Mattering is the Only Agenda

This is a guest post by Amy Fiedler, a districtadministrator for the Central New York Regional Information Center in Syracuse, NY. 

Last week, I attended a workshop with about 50 fellow educators.  As the workshop began, the facilitators asked us to discuss what we believed contributes to a positive school climate.  Several attendees said they used to begin class each day with a meeting in which students learned how to actively listen, greet others, and share appropriately, contributing to a positive climate. However, many of the participants said they just don’t have time for this anymore.

The facilitator asked the teachers why they would stop something that contributed to a positive climate.

The answer? Two words: Common Core.  

The demands of the new ELA and math curriculum and endless assessments had crowded out any room in the schedule for greeting, sharing and listening.  The high school teachers expressed similar sentiments, with some saying that they can’t possibly get to know students that they only see for 40 minutes a day. I could not believe what I was hearing.

How can you ever expect your students to care about anything you have to teach if you don’t show them you care about them?  Forget about test scores and curriculum for just a minute.  Education is not a business.  Schools are not factories. These are children;  our greatest resource, who will lead our nation not only in the future, but who, if asked, will contribute to and lead our country, and communities, today.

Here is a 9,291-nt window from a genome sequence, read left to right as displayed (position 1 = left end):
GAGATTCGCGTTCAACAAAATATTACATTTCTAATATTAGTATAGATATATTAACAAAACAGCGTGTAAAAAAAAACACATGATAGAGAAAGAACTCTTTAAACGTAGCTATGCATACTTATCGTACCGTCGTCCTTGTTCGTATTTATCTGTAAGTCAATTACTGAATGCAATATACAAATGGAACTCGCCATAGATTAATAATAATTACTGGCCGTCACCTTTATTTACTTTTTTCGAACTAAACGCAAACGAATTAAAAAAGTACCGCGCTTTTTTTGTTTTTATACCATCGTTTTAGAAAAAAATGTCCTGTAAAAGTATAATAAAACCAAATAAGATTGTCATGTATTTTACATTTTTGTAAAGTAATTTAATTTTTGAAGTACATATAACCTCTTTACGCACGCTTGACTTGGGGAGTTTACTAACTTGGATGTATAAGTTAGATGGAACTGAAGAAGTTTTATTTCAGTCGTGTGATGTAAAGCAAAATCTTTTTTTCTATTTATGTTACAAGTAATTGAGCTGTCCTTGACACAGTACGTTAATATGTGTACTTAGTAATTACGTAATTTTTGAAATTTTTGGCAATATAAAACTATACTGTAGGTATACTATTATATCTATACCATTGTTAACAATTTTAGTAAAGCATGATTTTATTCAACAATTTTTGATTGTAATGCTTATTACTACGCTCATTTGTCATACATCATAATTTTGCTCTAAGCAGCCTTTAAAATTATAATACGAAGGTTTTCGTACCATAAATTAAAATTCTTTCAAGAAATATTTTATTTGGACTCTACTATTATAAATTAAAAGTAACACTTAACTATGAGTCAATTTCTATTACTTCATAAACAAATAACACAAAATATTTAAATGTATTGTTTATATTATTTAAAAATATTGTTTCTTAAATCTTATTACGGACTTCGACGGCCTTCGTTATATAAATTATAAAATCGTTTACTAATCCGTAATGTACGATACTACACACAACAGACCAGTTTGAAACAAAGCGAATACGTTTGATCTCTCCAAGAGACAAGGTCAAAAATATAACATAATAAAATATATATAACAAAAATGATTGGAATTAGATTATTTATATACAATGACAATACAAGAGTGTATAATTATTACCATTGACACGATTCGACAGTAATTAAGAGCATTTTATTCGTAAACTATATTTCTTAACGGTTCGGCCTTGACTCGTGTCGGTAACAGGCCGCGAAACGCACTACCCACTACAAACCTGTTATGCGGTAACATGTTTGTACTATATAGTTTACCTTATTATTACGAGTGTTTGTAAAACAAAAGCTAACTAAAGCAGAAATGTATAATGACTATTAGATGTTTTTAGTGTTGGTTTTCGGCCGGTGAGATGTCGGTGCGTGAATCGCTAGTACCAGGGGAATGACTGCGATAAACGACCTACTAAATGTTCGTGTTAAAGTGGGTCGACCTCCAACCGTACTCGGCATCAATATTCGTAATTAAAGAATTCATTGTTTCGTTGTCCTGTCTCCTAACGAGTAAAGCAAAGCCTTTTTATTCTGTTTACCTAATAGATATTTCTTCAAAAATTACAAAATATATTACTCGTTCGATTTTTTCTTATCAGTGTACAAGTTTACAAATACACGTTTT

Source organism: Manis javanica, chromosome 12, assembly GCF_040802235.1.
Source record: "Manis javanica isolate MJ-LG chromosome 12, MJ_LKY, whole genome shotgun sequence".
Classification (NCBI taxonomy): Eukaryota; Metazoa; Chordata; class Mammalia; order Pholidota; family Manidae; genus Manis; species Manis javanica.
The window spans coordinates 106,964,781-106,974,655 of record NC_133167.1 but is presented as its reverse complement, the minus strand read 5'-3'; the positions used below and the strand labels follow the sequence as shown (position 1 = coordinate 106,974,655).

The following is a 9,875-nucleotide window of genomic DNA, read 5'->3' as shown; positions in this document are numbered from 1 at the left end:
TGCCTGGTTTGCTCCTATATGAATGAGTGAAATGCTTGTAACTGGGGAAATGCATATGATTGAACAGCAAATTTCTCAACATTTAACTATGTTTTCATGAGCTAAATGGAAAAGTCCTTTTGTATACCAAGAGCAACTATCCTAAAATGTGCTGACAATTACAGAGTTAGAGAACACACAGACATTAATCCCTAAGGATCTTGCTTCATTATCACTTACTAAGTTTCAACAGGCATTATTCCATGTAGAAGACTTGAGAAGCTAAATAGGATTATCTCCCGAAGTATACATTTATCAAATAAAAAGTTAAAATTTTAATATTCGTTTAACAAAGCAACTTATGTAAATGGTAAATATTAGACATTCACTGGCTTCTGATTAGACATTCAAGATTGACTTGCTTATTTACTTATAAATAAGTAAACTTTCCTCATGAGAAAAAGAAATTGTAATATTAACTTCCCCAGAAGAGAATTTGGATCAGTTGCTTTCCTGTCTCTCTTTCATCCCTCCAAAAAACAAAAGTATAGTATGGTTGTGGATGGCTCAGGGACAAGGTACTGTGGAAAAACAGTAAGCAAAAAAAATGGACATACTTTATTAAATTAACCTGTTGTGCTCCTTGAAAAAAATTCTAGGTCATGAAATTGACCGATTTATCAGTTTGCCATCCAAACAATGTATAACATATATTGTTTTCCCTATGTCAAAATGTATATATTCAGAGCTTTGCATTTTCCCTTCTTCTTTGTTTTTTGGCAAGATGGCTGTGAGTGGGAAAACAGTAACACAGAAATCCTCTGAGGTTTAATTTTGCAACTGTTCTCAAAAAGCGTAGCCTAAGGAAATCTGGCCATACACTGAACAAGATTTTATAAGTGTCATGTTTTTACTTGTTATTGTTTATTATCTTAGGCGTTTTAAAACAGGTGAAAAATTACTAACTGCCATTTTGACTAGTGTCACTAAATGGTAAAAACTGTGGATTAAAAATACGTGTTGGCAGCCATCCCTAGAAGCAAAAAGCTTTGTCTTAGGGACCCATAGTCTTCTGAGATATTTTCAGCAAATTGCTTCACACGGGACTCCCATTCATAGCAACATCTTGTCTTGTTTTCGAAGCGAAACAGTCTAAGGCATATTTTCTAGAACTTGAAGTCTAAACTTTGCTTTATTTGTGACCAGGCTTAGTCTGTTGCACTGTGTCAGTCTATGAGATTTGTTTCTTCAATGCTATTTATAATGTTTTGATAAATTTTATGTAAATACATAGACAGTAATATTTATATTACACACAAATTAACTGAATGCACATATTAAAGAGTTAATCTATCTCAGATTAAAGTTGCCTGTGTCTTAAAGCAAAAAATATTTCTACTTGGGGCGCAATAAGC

If we as educators don’t teach our children how to be respectful, responsible citizens who will?  If we don’t make sure they know they matter and have an obligation to share their genius with the world, who will?  

Mattering is the agenda.  Forget about Common Core, assessments, and APPR.  Start greeting your students at the door in the morning.  Take two minutes out of your day to say hello to your students and ask them how they are.  Ask them if they had breakfast.  Ask them if they are feeling okay.  Ask them what they are interested in.  Invest a little time showing your students that they matter and I guarantee what you have to say will begin to matter to them. 

Because you matter.  

Remember that: you matter.